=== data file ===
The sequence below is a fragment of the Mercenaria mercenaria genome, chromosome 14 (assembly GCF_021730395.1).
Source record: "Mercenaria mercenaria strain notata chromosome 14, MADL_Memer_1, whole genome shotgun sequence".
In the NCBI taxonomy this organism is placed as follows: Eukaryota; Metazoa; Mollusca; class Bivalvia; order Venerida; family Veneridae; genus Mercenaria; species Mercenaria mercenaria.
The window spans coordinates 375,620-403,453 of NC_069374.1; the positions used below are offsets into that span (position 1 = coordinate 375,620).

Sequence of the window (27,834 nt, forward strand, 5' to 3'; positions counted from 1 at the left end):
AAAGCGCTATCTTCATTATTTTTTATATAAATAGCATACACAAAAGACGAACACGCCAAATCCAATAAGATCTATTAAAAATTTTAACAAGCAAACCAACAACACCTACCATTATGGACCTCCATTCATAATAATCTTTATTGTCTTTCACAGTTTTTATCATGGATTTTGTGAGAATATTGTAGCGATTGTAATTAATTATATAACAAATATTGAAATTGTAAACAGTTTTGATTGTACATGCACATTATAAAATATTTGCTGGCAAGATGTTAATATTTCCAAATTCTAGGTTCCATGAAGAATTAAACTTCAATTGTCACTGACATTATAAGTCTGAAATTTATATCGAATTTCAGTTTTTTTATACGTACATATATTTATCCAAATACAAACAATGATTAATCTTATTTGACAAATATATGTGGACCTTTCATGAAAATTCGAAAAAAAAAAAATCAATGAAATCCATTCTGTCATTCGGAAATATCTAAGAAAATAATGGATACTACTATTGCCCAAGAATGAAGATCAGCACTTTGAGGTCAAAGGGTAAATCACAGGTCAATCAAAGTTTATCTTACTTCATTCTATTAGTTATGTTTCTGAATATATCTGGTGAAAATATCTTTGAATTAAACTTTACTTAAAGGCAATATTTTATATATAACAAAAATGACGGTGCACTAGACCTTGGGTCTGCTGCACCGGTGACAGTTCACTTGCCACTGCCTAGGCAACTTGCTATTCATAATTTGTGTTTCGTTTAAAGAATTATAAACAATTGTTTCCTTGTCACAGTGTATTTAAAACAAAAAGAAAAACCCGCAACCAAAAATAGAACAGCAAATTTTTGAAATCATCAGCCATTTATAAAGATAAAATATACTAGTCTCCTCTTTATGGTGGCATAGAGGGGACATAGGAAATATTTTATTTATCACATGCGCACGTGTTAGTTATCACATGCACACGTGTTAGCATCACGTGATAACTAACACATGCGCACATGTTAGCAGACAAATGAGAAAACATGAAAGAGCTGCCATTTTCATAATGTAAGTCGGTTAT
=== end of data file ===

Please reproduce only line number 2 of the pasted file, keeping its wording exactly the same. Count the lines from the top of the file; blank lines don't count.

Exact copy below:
Source record: "Mercenaria mercenaria strain notata chromosome 14, MADL_Memer_1, whole genome shotgun sequence".